On April 21st of last year, Mike Clevinger pitched the best game of his season, totaling an 84 Game Score while shutting out the Baltimore Orioles. In fact, by that metric it was the finest performance of his entire career to this point. The Orioles were dreadful in 2018 which helps take some of the shine off his brilliance. But this was when they still had Manny Machado, and a couple guys were at least having a decent start to the season before everything cratered. Clevinger’s line was 9 innings, 2 hits, 2 walks, 3 strikeouts, with the first hit coming in the 4th off Machado’s bat. It wasn’t a strikeout binge like he had against Cincinnati in July when he punched out 11 Reds in six innings, but the results spoke. Was he doing anything special at all?
The reason I thought about this was, while trying to forecast his 2019 and see if Clevingercould see some kind of second leap to true superstardom, Jacob deGrom’s own leap stood out. deGrom was basically unhittable this past season, and it’s not a level one can realistically expect out of Clevinger. He doesn’t throw as hard as deGrom for one thing, and that 2 or so mph is a big separator. deGrom did see a boost in his velo this past season after trimming his hair though, his 96.7 mph average on the fastball a career high. It could be something Clevinger could look into. The lessons of Samson suggest otherwise, but if it gets him an extra couple ticks on the gun, maybe it’s worth it.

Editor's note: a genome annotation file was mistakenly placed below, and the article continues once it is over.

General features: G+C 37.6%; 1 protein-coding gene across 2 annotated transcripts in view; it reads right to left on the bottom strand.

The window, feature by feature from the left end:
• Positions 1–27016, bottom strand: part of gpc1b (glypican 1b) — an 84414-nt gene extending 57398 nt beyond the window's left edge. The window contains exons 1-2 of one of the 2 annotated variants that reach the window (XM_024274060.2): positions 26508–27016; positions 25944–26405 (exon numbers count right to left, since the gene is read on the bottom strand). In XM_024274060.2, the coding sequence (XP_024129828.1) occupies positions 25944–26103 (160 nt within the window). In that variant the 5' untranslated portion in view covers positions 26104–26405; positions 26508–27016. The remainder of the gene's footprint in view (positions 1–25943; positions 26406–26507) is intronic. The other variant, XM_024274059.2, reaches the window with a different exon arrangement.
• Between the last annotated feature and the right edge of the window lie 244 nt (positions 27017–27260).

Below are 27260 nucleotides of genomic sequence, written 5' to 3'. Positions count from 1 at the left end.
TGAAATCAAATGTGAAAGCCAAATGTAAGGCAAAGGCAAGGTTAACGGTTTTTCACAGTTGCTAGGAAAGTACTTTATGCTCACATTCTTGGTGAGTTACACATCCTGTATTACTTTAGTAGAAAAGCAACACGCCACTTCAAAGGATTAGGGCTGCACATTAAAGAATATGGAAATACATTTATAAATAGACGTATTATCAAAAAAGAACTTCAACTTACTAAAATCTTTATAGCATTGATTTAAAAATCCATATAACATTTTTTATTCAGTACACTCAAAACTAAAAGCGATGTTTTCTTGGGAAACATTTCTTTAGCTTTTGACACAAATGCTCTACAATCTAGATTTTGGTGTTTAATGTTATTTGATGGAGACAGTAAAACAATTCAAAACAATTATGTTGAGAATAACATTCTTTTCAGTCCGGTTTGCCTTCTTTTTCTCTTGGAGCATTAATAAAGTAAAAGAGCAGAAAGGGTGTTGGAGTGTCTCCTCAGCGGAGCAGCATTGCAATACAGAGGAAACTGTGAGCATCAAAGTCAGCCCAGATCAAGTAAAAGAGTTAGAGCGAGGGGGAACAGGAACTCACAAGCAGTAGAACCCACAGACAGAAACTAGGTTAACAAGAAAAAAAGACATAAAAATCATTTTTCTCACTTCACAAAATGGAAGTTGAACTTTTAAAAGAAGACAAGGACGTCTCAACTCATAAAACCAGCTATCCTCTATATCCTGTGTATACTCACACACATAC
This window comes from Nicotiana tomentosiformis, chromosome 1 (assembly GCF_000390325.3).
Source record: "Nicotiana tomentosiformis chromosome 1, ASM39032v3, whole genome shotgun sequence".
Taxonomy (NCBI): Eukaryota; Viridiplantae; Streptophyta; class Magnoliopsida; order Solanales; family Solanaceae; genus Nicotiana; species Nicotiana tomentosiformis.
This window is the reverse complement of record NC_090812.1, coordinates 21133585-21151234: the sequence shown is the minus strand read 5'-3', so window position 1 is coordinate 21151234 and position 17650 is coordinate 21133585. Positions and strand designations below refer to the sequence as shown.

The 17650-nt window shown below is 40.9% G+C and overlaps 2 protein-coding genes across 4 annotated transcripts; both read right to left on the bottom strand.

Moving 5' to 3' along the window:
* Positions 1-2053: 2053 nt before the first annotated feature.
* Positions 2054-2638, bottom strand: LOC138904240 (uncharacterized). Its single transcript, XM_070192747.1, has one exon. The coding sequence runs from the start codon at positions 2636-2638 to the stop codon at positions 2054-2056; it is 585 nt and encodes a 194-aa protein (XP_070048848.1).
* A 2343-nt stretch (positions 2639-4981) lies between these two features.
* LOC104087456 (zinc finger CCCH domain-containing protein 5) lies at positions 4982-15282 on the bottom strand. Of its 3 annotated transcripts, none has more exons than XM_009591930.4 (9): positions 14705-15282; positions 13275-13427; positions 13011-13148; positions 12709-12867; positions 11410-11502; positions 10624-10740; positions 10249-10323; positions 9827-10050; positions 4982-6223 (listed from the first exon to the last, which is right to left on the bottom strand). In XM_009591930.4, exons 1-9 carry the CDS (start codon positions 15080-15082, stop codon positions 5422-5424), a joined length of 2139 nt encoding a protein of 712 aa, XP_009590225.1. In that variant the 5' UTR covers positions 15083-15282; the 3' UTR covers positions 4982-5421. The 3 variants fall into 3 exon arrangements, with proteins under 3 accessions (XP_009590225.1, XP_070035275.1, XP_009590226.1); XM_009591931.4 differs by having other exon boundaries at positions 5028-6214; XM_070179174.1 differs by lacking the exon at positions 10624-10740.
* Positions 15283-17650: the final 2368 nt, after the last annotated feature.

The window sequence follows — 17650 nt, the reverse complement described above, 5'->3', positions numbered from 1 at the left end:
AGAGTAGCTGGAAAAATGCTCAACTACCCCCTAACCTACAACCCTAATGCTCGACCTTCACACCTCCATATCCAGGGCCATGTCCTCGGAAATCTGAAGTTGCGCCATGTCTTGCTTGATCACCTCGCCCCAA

Anyway, deGrom did make a small adjustment in how he attacked hitters, besides the haircut. He backed off on the fastball a smidge, but threw about 30 percent more change-ups than the previous season:
Jacob deGrom pitch usage
|2014||61.5% (93.5)||16.5% (87.0)||9.9% (79.4)||12.1% (83.8)|
|2015||61.8% (95.0)||15.8% (89.7)||9.7% (81.8)||12.6% (85.5)|
|2016||59.5% (93.4)||18.5% (88.6)||10.8% (80.4)||11.1% (85.7)|
|2017||55.4% (95.2)||22.7% (89.3)||9.5% (81.2)||12.4% (87.7)|
|2018||52.1% (96.0)||23.9% (91.1)||7.9% (82.7)||16.1% (89.0)|
So he was throwing harder — whether by haircut or by simply putting more into it, more intent — and threw more change-ups. Truly a devilish mix. Clevinger’s mix in 2018 was pretty similar to deGrom’s:
It’ effective, and evidence of a pitcher's growth that he trusts four pitches to throw them that often. But more important is how he attacked the Orioles on that day where he was his best:
Obviously I mean the heightened use of the change-up. The O’s were off-balance all day, making weak contact despite being very aggressive, and gave the defense some easy opportunities.
Now, this is not to say that it’s an effective strategy long-term for Clevinger. After all, he did only have three strikeouts that day. That’s not great for nine innings of work regardless of era, but especially this one, and especially with a lineup featuring Chris Davis, Pedro Alvarez and a handful of quad-A players that’s quite low. The hope here is development of that pitch. As the season wore on, Clevinger backed off on the change, dropping from a 16.5 percent peak usage in May to just 9.1 in September, but part of that was just how effective his slider was for him. In 2019, perhaps that pitch can be the change up, too.
It worked for deGrom, it’s worked for many pitchers in the past. Springing a third (or fourth) effective pitch on the league to keep these swing-for-the-fence maniacs in the batter’s box uncomfortable can do major damage, and it’s what I will watch for in 2019 to see if it helps Clevinger make a leap. These small tweaks in usage - and obviously developing the pitch more - can be such a huge difference, and he’s right at that age where he can use it to just explode on the scene.